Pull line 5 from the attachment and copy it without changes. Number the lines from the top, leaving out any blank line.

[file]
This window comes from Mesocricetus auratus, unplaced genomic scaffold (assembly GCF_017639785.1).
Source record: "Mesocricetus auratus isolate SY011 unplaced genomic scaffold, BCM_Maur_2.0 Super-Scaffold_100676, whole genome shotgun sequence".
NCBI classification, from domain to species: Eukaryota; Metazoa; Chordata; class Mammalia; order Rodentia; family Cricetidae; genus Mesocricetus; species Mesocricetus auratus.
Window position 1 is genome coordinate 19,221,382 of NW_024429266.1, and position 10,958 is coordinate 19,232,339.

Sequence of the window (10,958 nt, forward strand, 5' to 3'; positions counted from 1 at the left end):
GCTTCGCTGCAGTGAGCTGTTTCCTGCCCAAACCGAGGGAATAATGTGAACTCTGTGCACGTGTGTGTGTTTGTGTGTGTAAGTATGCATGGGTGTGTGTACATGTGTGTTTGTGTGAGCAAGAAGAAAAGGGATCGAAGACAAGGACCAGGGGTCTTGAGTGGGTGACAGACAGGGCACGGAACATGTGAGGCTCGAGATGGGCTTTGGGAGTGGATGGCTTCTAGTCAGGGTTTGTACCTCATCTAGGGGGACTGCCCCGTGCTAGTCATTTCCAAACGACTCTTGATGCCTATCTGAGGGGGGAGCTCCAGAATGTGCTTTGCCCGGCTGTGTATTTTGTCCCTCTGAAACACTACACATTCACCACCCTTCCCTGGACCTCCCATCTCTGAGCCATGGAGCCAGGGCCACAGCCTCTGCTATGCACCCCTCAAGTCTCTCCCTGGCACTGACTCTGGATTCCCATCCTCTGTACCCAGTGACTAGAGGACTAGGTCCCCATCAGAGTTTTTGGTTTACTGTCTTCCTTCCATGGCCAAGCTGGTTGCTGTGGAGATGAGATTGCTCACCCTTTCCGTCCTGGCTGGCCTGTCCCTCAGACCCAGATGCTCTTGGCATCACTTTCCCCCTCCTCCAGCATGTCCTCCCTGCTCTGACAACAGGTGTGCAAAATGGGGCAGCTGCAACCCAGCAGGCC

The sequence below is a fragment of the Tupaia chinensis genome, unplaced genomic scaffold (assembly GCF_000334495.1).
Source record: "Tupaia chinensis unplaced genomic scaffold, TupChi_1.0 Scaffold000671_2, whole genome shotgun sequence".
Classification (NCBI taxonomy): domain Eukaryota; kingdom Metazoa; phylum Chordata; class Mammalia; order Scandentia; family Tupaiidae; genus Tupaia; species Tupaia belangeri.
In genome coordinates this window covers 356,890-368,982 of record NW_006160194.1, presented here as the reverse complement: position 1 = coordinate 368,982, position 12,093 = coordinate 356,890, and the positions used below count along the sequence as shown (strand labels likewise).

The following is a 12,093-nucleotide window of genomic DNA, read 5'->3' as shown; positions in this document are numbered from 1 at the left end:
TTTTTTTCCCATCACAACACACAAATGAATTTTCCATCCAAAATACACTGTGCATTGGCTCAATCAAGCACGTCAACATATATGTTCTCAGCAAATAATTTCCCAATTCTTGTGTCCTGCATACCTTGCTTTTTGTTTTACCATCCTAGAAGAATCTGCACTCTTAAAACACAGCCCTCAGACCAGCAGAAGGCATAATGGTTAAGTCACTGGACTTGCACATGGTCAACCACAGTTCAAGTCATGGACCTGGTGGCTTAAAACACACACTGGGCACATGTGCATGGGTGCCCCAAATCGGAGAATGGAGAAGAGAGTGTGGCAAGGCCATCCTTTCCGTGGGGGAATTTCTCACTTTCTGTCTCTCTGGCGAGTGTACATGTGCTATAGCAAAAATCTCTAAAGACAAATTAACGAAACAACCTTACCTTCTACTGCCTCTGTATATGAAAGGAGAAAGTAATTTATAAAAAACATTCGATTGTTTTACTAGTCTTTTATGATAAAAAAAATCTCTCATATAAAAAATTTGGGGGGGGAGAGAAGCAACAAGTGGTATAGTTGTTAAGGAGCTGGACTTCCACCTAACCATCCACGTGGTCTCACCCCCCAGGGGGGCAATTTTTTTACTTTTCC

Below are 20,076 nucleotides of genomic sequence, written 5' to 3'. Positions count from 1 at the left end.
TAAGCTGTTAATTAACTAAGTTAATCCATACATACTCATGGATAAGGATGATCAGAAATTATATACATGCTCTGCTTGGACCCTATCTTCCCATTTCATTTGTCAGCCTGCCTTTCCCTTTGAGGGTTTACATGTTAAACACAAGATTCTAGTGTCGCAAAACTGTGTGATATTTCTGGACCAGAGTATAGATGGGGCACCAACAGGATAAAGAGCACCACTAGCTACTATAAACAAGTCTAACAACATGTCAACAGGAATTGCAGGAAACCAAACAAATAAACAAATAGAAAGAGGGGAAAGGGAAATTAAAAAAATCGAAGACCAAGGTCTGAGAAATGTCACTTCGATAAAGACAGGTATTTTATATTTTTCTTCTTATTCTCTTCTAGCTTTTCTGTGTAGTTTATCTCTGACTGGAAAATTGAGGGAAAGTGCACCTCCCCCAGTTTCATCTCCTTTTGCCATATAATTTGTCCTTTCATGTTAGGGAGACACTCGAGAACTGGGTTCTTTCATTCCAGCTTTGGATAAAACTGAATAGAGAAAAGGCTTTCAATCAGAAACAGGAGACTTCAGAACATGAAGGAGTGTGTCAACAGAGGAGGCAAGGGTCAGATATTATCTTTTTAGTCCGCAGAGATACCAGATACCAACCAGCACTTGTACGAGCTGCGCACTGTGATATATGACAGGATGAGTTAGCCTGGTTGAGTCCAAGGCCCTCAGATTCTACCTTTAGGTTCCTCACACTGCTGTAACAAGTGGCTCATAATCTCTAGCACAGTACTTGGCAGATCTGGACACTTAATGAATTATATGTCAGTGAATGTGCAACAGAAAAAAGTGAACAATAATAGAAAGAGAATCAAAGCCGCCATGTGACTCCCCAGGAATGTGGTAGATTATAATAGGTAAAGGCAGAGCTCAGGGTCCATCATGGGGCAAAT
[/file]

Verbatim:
Sequence of the window (10,958 nt, forward strand, 5' to 3'; positions counted from 1 at the left end):